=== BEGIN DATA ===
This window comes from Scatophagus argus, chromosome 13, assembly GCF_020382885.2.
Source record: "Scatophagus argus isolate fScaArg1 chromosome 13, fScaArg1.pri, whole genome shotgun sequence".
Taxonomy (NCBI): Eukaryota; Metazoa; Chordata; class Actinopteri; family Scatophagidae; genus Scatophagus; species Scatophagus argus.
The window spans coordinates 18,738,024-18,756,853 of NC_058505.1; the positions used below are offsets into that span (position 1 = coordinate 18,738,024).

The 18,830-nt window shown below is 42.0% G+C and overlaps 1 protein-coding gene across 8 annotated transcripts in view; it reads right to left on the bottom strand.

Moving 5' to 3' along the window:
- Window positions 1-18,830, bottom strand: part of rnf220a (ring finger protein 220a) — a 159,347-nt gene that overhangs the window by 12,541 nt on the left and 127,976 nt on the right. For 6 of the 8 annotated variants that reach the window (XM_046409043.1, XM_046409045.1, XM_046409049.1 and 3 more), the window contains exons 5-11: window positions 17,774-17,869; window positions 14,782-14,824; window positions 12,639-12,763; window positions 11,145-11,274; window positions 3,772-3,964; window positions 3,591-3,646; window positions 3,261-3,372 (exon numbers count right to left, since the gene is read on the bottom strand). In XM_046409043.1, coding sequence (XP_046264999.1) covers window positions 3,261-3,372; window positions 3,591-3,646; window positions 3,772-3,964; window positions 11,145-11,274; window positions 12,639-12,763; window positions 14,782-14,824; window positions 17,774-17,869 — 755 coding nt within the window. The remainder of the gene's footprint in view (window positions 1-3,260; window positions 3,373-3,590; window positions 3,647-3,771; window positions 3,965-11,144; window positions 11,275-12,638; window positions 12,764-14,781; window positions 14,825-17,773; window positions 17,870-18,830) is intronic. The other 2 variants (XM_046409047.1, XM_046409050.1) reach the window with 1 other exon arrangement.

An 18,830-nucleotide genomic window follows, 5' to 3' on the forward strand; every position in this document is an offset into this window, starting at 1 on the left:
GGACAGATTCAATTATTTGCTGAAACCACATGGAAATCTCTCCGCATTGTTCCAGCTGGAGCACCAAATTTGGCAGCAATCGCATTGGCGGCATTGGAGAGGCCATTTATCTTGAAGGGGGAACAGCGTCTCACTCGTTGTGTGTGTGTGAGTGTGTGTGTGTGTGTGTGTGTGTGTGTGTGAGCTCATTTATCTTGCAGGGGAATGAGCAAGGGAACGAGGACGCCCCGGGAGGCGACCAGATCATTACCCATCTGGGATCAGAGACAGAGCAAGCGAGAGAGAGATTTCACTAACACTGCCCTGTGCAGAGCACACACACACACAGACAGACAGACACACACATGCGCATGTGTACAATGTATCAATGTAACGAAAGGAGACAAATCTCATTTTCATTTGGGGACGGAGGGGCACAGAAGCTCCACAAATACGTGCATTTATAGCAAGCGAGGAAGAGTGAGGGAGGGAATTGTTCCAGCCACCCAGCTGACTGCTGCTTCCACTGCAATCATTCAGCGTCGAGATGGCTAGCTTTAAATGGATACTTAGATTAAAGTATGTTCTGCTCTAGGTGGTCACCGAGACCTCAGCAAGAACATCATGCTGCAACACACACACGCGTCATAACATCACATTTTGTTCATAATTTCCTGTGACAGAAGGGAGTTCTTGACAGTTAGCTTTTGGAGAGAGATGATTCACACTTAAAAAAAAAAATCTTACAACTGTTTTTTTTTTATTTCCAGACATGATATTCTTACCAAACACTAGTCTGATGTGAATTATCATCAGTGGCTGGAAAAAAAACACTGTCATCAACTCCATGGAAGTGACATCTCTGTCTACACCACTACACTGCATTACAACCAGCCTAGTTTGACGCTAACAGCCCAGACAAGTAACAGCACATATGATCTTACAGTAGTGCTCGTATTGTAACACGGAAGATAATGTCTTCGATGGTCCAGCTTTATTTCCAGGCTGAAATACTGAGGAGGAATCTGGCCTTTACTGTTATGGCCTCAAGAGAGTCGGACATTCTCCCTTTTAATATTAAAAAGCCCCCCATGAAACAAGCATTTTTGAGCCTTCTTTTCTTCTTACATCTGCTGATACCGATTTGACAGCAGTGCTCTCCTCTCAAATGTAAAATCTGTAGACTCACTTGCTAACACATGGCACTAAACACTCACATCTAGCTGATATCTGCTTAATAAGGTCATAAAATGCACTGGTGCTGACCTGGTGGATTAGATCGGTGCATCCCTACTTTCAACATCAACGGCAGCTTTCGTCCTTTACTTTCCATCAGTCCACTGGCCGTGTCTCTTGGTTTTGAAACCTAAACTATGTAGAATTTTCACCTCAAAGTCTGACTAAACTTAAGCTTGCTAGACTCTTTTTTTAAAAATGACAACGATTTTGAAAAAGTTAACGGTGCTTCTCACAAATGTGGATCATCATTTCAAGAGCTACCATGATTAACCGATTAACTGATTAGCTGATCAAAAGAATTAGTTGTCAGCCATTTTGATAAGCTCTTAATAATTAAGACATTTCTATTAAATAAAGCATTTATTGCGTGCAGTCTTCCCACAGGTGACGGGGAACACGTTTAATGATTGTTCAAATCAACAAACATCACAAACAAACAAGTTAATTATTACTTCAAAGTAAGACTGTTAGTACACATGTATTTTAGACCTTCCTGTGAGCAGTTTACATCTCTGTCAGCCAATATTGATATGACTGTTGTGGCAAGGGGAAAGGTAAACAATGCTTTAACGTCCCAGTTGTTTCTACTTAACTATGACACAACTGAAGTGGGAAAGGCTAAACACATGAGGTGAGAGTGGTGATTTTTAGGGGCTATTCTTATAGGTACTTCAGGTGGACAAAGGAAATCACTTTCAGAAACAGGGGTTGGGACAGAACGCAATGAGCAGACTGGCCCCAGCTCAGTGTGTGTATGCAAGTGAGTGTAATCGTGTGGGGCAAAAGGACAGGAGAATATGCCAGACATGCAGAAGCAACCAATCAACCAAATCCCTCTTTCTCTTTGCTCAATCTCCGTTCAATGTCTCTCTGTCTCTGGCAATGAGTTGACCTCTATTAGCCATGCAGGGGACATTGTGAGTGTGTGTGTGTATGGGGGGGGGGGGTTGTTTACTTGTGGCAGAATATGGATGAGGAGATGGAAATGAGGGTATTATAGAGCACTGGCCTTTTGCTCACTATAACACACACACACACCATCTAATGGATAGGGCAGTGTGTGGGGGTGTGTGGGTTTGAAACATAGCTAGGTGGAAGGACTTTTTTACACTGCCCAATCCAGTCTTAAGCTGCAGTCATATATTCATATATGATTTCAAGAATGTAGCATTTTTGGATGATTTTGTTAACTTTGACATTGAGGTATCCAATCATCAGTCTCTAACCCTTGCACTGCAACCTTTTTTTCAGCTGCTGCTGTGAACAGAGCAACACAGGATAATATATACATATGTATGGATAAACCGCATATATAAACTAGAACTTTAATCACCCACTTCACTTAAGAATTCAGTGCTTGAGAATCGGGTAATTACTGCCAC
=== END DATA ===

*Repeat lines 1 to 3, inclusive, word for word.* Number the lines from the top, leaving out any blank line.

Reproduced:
This window comes from Scatophagus argus, chromosome 13, assembly GCF_020382885.2.
Source record: "Scatophagus argus isolate fScaArg1 chromosome 13, fScaArg1.pri, whole genome shotgun sequence".
Taxonomy (NCBI): Eukaryota; Metazoa; Chordata; class Actinopteri; family Scatophagidae; genus Scatophagus; species Scatophagus argus.